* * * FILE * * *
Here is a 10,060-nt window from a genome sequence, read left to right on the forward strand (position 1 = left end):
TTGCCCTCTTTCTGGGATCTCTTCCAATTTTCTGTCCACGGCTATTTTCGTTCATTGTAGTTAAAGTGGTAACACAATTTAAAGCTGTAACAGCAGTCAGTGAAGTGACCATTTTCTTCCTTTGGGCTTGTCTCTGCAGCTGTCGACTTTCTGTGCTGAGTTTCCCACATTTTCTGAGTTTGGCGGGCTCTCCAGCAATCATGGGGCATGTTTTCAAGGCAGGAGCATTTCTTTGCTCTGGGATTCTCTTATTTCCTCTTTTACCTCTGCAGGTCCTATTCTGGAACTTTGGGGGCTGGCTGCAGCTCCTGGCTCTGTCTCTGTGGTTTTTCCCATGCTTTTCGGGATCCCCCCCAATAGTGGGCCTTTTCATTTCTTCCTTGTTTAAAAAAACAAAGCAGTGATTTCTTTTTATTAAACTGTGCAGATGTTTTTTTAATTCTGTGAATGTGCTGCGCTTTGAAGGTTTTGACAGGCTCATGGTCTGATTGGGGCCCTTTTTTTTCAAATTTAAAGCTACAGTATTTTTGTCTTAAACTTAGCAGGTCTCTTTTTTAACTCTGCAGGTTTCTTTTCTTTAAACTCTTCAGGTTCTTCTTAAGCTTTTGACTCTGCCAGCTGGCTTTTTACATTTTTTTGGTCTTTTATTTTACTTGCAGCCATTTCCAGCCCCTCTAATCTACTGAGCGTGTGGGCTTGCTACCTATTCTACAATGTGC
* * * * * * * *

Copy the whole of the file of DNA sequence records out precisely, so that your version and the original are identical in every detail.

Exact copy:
Here is a 10,060-nt window from a genome sequence, read left to right on the forward strand (position 1 = left end):
TTGCCCTCTTTCTGGGATCTCTTCCAATTTTCTGTCCACGGCTATTTTCGTTCATTGTAGTTAAAGTGGTAACACAATTTAAAGCTGTAACAGCAGTCAGTGAAGTGACCATTTTCTTCCTTTGGGCTTGTCTCTGCAGCTGTCGACTTTCTGTGCTGAGTTTCCCACATTTTCTGAGTTTGGCGGGCTCTCCAGCAATCATGGGGCATGTTTTCAAGGCAGGAGCATTTCTTTGCTCTGGGATTCTCTTATTTCCTCTTTTACCTCTGCAGGTCCTATTCTGGAACTTTGGGGGCTGGCTGCAGCTCCTGGCTCTGTCTCTGTGGTTTTTCCCATGCTTTTCGGGATCCCCCCCAATAGTGGGCCTTTTCATTTCTTCCTTGTTTAAAAAAACAAAGCAGTGATTTCTTTTTATTAAACTGTGCAGATGTTTTTTTAATTCTGTGAATGTGCTGCGCTTTGAAGGTTTTGACAGGCTCATGGTCTGATTGGGGCCCTTTTTTTTCAAATTTAAAGCTACAGTATTTTTGTCTTAAACTTAGCAGGTCTCTTTTTTAACTCTGCAGGTTTCTTTTCTTTAAACTCTTCAGGTTCTTCTTAAGCTTTTGACTCTGCCAGCTGGCTTTTTACATTTTTTTGGTCTTTTATTTTACTTGCAGCCATTTCCAGCCCCTCTAATCTACTGAGCGTGTGGGCTTGCTACCTATTCTACAATGTGC